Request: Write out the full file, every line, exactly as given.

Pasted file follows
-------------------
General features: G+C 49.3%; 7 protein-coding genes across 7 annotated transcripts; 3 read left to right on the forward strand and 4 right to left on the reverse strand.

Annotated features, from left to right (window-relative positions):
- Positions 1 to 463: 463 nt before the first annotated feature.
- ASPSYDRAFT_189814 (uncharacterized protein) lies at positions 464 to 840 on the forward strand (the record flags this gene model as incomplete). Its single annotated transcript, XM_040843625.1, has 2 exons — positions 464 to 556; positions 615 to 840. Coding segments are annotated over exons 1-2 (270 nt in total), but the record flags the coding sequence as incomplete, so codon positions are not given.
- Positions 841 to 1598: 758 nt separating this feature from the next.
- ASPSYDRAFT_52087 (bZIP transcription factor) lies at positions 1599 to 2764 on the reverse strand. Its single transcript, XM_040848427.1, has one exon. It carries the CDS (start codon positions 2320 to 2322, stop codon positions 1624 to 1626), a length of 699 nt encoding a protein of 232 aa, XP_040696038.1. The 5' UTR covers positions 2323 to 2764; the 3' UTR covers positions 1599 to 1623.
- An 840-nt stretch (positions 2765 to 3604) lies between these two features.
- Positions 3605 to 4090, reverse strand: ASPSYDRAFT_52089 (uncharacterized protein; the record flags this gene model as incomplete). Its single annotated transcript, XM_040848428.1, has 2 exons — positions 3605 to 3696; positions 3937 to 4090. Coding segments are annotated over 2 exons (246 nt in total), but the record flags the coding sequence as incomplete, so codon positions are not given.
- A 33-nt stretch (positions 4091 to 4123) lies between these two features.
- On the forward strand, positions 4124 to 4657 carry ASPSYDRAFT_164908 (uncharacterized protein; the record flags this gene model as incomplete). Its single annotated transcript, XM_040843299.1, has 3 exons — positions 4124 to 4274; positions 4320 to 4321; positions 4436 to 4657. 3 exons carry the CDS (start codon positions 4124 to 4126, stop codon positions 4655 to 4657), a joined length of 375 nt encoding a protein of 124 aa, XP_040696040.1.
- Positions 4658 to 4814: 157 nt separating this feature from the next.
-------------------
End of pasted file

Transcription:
General features: G+C 49.3%; 7 protein-coding genes across 7 annotated transcripts; 3 read left to right on the forward strand and 4 right to left on the reverse strand.

Annotated features, from left to right (window-relative positions):
- Positions 1 to 463: 463 nt before the first annotated feature.
- ASPSYDRAFT_189814 (uncharacterized protein) lies at positions 464 to 840 on the forward strand (the record flags this gene model as incomplete). Its single annotated transcript, XM_040843625.1, has 2 exons — positions 464 to 556; positions 615 to 840. Coding segments are annotated over exons 1-2 (270 nt in total), but the record flags the coding sequence as incomplete, so codon positions are not given.
- Positions 841 to 1598: 758 nt separating this feature from the next.
- ASPSYDRAFT_52087 (bZIP transcription factor) lies at positions 1599 to 2764 on the reverse strand. Its single transcript, XM_040848427.1, has one exon. It carries the CDS (start codon positions 2320 to 2322, stop codon positions 1624 to 1626), a length of 699 nt encoding a protein of 232 aa, XP_040696038.1. The 5' UTR covers positions 2323 to 2764; the 3' UTR covers positions 1599 to 1623.
- An 840-nt stretch (positions 2765 to 3604) lies between these two features.
- Positions 3605 to 4090, reverse strand: ASPSYDRAFT_52089 (uncharacterized protein; the record flags this gene model as incomplete). Its single annotated transcript, XM_040848428.1, has 2 exons — positions 3605 to 3696; positions 3937 to 4090. Coding segments are annotated over 2 exons (246 nt in total), but the record flags the coding sequence as incomplete, so codon positions are not given.
- A 33-nt stretch (positions 4091 to 4123) lies between these two features.
- On the forward strand, positions 4124 to 4657 carry ASPSYDRAFT_164908 (uncharacterized protein; the record flags this gene model as incomplete). Its single annotated transcript, XM_040843299.1, has 3 exons — positions 4124 to 4274; positions 4320 to 4321; positions 4436 to 4657. 3 exons carry the CDS (start codon positions 4124 to 4126, stop codon positions 4655 to 4657), a joined length of 375 nt encoding a protein of 124 aa, XP_040696040.1.
- Positions 4658 to 4814: 157 nt separating this feature from the next.